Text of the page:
I’m So Gull-ible

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The weather, forecasted to be gray and rainy, unexpectedly turned out to be sunny and dry. After our Remembrance Day Service at Belcarra Regional Park yesterday, we returned to our Marina for a bit of an afternoon dock party. The humans set out their deck chairs, furnished a few deck tables with appetizers, and enjoyed the glorious afternoon together.

I was almost allowed to roam at will, but the humans were a little further away from our boat Minstrel than I was comfortable with and instead I started trespassing on a few boats in between. That ended with me getting closed up inside Minstrel for the rest of the day, which was okay because it was my nap time anyways.

But what really caught my attention just before then was the dock leading the other way, along the marina’s breakwater, that was standing room only for a flock of seagulls. My oh my, if I could only join that party! I did try. I lowered my body as low as it would go and almost floated across the dock as I skulked towards them. Unfortunately they have really keen eyesight, and as if on cue a large section of them closest to me just flew up in the air, only to land a little further down the dock. They weren’t ever going to let me get too close. Mom didn’t like the look of the big mess of fresh runny poop they left behind and shushed meow back to boat before meow, or her, could step in any of it. But what a rush though.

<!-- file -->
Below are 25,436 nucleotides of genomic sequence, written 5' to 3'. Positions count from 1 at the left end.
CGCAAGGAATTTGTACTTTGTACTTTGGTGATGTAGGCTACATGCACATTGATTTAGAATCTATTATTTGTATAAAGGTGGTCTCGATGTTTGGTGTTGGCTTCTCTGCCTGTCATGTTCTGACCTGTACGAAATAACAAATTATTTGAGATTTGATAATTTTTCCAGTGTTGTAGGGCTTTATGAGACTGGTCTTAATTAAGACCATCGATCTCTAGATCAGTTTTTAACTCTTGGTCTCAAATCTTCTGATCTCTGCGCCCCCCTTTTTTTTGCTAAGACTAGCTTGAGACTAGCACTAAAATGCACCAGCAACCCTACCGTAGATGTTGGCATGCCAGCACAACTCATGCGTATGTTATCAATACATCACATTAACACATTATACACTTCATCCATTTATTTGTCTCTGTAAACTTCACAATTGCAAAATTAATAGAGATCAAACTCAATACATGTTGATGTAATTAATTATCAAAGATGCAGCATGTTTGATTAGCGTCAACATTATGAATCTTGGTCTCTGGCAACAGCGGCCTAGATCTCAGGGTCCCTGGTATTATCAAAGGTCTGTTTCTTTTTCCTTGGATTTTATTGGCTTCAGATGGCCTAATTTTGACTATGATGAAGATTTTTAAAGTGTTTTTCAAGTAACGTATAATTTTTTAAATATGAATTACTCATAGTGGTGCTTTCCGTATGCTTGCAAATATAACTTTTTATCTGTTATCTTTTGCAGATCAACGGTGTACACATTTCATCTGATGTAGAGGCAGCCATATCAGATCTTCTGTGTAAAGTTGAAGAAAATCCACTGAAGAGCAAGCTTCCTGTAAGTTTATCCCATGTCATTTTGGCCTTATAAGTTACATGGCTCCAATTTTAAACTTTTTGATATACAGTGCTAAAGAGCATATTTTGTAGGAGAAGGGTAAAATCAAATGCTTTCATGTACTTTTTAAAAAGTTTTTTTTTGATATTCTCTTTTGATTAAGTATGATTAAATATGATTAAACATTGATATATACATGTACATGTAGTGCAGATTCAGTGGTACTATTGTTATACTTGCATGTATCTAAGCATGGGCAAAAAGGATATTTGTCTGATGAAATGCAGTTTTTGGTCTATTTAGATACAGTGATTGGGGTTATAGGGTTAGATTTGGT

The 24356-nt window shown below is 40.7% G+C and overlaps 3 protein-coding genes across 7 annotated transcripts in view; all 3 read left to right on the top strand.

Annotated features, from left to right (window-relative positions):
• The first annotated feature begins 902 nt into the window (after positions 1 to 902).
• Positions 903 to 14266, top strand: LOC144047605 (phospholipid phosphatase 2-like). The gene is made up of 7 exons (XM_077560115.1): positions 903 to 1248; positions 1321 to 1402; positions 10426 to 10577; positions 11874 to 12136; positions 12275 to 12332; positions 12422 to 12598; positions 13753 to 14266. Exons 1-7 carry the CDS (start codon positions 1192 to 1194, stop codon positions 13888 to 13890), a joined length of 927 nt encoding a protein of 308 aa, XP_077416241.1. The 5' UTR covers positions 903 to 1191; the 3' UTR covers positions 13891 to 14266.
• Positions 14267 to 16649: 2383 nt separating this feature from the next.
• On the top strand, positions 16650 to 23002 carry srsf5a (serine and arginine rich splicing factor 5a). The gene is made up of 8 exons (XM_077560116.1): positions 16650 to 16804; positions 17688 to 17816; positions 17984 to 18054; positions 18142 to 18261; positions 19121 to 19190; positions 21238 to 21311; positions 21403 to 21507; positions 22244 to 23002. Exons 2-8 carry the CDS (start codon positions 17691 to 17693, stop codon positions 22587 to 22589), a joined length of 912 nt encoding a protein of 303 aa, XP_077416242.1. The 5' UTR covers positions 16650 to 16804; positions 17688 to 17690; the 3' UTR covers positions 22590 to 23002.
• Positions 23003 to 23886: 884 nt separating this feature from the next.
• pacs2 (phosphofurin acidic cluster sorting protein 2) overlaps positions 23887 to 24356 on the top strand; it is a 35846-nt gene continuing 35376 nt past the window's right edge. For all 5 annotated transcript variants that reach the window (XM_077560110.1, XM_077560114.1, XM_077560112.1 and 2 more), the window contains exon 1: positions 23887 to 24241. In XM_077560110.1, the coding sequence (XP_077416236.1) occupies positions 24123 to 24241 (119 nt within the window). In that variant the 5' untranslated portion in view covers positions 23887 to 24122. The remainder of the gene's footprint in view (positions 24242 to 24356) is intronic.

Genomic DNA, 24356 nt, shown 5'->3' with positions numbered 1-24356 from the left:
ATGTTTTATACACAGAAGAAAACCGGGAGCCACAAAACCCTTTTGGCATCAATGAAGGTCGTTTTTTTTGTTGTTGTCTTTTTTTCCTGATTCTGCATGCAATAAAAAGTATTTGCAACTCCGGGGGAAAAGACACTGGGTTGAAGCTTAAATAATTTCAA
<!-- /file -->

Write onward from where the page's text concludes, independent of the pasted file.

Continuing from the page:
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Here on the west coast of North America we have the western gull (Larus occidentalis). Did you know that an older name for gulls is mew? In German it’s Möwe, Danish måge, Dutch meeuw, and French mouette. These gulls typically live for 15-25 years. One of a gulls favourite food are mussels which are readily available to them at this time of year along the docks at the waterline. They carry the shelled morsels up into the air and drop them onto hard surfaces, a method used to crack them open. We are constantly finding empty black shells, and sometimes crab shells, all over Minstrel’s decks. Clever, but messy birds.